In my blog I’d mentioned by way of example the behaviour of sections of the audience at a pre-visit debate at London’s Conway Hall, when the Catholic speakers were frequently drowned out by rowdy heckling. Palmer, the organiser of that debate, read my post and invited me to a smaller discussion between Catholics and humanists, with the aim of discussing some of our key disagreements without the bellicose tone. I agreed.
Which is how a group of 25 of us, evenly balanced between faithful and faithless, came to meet in a room rented from the University of London near Euston. After brief introductions, the three main Catholic speakers – Austen Ivereigh, a journalist and former press secretary to the Archbishop of Westminster, Jack Valero, press officer for Opus Dei, and Fr Christopher Jamison, a Benedictine monk who featured in the BBC series The Monastery, together the founders of Catholic Voices, a group formed to speak up for the Catholic side in the media during the Papal visit – put forward their arguments on gay adoption, condoms and faith schools. The humanists then challenged them in an open discussion. In what felt like a particularly useful exercise, one of the humanists had to sum up the Catholic arguments, and one of the Catholics did the same for the humanist case.
As my first foray into the world of “inter-faith dialogue” (if we extend the definition to include the godless) I thought the meeting had been a good one. As you might expect, there was strong disagreement between the two sides, and I doubt anyone went home with their mind changed on any of the issues. But, while people had expressed strong opinions, the debate was conducted in a manner that meant it could continue over a drink afterwards. Given the way Catholics and humanists were portrayed in some of the press coverage of the Pope’s visit, that’s something you might have thought as likely as West Ham and Milwall fans enjoying a pre-match pint together on derby day. With the religious and non-religious often talking past each other in the public square, it felt constructive for a group to meet and discuss their differences in an amiable fashion. For me, it served as a reminder that you can still get on with someone even if you disagree. This may seem like an obvious point, but it is easily forgotten amid the belligerent tone of the religion debate. And if we can find a way to talk calmly about our disagreements, perhaps it would be possible to find some common ground where we could agree.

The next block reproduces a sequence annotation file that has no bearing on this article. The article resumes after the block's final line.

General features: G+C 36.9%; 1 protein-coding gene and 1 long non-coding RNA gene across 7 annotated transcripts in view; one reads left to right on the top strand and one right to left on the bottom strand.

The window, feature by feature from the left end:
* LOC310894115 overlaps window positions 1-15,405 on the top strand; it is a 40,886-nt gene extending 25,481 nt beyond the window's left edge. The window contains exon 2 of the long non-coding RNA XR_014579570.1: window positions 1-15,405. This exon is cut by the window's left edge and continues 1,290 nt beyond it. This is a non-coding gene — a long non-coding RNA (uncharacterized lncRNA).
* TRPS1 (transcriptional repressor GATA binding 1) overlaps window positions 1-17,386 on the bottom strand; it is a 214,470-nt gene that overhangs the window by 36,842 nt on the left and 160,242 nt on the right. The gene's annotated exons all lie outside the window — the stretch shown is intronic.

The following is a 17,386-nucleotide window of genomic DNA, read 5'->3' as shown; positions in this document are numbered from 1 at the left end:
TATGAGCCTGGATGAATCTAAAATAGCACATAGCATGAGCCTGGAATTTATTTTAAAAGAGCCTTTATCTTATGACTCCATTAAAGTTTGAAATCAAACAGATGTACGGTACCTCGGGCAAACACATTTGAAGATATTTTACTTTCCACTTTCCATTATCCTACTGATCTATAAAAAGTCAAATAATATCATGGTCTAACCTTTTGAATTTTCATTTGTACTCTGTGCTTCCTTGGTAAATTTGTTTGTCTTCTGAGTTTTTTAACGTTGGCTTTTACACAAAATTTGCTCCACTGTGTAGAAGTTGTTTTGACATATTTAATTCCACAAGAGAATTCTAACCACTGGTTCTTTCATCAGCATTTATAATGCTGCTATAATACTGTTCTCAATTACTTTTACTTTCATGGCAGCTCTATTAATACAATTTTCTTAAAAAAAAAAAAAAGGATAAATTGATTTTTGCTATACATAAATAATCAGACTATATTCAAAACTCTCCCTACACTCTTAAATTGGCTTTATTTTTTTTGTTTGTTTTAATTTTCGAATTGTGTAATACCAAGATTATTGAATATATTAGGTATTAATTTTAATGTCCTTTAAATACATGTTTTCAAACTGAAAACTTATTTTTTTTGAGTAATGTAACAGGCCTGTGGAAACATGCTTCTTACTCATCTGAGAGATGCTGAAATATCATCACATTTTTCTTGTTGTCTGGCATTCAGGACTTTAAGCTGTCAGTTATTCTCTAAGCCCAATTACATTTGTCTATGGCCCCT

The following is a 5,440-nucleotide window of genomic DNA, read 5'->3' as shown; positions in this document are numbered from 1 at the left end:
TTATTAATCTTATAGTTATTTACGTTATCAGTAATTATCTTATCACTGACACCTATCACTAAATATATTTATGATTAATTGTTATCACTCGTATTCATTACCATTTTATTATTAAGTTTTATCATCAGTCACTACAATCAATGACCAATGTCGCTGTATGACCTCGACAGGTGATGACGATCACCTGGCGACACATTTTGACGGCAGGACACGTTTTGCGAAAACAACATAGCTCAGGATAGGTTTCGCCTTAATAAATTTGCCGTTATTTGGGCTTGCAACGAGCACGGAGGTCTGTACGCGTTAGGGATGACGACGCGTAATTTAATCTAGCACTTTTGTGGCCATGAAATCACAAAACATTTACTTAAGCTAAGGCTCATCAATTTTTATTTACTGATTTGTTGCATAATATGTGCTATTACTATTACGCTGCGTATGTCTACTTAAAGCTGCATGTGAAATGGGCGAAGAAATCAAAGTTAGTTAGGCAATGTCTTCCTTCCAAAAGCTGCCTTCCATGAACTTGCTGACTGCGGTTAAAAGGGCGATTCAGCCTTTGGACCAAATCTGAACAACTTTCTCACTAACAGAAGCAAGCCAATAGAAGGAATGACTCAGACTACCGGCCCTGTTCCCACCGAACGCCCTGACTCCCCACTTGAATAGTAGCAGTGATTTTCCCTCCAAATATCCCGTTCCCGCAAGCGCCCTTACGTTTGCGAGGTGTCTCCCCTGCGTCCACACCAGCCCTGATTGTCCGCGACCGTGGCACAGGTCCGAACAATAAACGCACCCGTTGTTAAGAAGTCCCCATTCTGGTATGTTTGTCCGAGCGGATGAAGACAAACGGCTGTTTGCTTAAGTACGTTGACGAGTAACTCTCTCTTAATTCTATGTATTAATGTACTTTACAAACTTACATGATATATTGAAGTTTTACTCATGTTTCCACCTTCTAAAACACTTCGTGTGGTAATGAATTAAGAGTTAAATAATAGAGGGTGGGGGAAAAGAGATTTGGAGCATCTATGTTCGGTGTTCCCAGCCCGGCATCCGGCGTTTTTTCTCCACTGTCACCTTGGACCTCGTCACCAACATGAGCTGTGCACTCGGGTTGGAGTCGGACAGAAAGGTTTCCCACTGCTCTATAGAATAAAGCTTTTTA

But not everyone agrees that this is the right thing to be doing. Terry Sanderson, President of the National Secular Society, who has previously described inter-faith dialogue as a “fantasy”, was particularly critical of our meeting with Catholic Voices, whom he says he holds in “contempt”. In an article entitled “The Vatican will not be changed by persuasion, it has to be forced”, published on the NSS website, he singled me out for criticism, suggesting I had “entered into talks”, and was “obviously of the opinion that something can be achieved by debating and negotiating with Catholic Voices”. This was, charged Sanderson, “an activity surely worthy of King Canute”, and he concluded by recommending that I “stop trying to reason with an organisation that considers anyone who criticises it to be blasphemers and heretics and join the all-out attack by the ‘aggressive secularists’ that the Pope so fears.”
In suggesting that we had somehow entered into negotiations with Catholicism on behalf of atheism, Sanderson highlights one of the key problems with inter-faith, or inter-communal, dialogue. All too often those engaging in this kind of enterprise have done so with pretentions of representing an entire constituency of people, many of whom would be surprised to learn that someone is claiming to speak on their behalf. New Labour’s response to 9/11 and 7/7 was a classic example of this – desperate to facilitate positive interaction between divided communities, the previous government afforded numerous unrepresentative, and in some cases unsavoury, Islamic groups and self-styled “community leaders” the opportunity to speak as though they represented Muslims everywhere. For the humanists involved, grand ambitions of this kind played no part in our meeting with Catholic Voices. Indeed, in my introductory remarks there I pointed out that I wouldn’t ever claim to speak on behalf of New Humanist’s readers, let alone humanists in general. As for Catholic Voices, while they were set up “to articulate with conviction the Church’s positions on major contentious issues”, they say on their website that they do “not speak officially for the Church”.